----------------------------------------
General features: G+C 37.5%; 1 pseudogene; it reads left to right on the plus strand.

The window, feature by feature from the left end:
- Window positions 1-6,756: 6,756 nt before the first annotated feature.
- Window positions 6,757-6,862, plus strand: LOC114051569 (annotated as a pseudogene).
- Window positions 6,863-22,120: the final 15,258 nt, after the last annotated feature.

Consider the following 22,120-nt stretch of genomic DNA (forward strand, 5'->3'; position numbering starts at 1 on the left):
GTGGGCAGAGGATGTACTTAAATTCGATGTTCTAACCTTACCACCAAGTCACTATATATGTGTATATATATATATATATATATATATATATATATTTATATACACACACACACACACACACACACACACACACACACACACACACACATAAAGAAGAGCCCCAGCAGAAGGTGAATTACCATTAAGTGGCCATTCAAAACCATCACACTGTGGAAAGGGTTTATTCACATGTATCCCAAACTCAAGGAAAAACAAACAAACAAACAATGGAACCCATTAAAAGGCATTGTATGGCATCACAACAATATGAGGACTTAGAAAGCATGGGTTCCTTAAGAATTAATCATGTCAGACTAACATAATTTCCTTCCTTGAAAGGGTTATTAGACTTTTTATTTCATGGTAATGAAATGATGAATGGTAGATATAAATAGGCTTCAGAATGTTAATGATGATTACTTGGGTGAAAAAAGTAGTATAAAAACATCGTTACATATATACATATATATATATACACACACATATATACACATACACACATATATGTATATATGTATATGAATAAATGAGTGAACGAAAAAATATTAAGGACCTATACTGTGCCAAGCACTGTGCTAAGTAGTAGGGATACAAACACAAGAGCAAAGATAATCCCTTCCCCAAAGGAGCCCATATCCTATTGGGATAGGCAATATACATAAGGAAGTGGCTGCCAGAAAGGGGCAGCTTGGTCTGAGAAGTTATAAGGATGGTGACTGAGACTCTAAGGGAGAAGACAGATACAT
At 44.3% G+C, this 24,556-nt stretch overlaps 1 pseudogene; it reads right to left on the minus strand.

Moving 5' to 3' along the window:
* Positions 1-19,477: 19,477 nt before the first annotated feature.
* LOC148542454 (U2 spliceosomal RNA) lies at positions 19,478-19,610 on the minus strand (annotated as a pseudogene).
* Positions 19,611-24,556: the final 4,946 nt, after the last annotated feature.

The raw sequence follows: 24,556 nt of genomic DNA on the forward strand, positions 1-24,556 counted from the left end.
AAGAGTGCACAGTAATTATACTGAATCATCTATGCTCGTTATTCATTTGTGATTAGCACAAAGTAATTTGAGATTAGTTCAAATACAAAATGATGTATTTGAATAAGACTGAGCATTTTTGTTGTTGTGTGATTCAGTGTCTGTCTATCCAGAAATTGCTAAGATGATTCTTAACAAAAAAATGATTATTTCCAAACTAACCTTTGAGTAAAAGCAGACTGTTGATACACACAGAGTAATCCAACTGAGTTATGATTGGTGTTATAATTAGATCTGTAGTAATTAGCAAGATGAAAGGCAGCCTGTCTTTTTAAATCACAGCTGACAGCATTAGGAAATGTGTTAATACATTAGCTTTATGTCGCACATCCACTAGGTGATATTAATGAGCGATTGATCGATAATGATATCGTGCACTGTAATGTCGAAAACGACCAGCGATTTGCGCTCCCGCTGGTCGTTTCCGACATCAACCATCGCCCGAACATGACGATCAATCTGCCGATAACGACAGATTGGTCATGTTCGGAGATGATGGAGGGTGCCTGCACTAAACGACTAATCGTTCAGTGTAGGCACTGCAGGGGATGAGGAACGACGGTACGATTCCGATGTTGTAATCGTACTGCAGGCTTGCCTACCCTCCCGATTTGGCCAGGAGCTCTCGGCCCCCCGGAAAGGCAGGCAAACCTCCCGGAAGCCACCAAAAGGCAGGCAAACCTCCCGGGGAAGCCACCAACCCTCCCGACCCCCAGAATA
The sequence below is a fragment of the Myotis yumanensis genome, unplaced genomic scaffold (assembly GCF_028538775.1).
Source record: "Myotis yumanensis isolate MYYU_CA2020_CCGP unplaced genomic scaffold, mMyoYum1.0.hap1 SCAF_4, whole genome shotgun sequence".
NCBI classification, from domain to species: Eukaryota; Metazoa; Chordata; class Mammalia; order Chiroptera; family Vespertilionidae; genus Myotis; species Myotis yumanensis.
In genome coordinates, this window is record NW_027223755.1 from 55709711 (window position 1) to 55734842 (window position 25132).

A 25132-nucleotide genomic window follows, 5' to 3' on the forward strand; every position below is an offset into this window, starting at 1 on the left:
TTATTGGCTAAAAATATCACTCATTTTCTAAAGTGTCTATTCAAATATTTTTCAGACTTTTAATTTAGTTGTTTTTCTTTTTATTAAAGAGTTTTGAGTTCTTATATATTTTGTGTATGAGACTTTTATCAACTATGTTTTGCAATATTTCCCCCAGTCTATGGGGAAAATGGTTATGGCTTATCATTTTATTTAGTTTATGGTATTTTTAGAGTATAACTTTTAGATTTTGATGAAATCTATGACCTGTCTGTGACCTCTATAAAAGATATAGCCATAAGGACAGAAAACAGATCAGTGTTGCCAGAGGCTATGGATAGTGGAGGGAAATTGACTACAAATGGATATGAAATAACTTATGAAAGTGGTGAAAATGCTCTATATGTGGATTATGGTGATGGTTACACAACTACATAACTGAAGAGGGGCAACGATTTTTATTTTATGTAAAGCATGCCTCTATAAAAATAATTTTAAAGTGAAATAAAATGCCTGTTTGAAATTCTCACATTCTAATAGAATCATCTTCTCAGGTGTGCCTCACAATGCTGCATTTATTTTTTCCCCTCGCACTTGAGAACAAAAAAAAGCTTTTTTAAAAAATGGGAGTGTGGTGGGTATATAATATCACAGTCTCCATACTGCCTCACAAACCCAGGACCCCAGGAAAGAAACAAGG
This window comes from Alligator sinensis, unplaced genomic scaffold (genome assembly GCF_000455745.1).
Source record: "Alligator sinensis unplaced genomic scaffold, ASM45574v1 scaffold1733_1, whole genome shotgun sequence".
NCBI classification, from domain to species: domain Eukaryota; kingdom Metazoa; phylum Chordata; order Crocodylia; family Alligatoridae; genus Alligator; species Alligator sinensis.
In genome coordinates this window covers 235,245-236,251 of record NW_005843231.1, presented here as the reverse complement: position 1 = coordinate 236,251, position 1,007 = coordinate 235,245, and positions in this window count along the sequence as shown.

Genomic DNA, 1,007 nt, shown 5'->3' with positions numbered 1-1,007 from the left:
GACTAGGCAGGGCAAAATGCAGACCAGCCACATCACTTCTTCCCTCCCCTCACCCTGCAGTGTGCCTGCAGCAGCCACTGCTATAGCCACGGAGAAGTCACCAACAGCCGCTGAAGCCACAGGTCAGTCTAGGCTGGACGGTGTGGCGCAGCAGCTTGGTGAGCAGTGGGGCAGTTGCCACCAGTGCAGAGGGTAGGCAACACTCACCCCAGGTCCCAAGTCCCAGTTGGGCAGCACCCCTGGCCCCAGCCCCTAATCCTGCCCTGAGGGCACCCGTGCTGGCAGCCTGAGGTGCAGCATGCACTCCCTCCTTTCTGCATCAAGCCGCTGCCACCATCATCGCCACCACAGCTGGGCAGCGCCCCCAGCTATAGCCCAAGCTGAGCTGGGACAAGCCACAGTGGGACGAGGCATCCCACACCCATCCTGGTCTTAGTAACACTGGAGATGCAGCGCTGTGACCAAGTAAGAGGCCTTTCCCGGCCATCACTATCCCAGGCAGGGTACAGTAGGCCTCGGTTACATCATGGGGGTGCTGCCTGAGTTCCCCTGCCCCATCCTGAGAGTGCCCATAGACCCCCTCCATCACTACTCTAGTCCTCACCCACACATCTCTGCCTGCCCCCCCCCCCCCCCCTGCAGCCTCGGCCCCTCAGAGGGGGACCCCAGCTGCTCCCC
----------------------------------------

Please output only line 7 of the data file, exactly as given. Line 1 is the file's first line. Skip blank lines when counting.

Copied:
GTGGGCAGAGGATGTACTTAAATTCGATGTTCTAACCTTACCACCAAGTCACTATATATGTGTATATATATATATATATATATATATATATATATTTATATACACACACACACACACACACACACACACACACACACACACACACACATAAAGAAGAGCCCCAGCAGAAGGTGAATTACCATTAAGTGGCCATTCAAAACCATCACACTGTGGAAAGGGTTTATTCACATGTATCCCAAACTCAAGGAAAAACAAACAAACAAACAATGGAACCCATTAAAAGGCATTGTATGGCATCACAACAATATGAGGACTTAGAAAGCATGGGTTCCTTAAGAATTAATCATGTCAGACTAACATAATTTCCTTCCTTGAAAGGGTTATTAGACTTTTTATTTCATGGTAATGAAATGATGAATGGTAGATATAAATAGGCTTCAGAATGTTAATGATGATTACTTGGGTGAAAAAAGTAGTATAAAAACATCGTTACATATATACATATATATATATACACACACATATATACACATACACACATATATGTATATATGTATATGAATAAATGAGTGAACGAAAAAATATTAAGGACCTATACTGTGCCAAGCACTGTGCTAAGTAGTAGGGATACAAACACAAGAGCAAAGATAATCCCTTCCCCAAAGGAGCCCATATCCTATTGGGATAGGCAATATACATAAGGAAGTGGCTGCCAGAAAGGGGCAGCTTGGTCTGAGAAGTTATAAGGATGGTGACTGAGACTCTAAGGGAGAAGACAGATACAT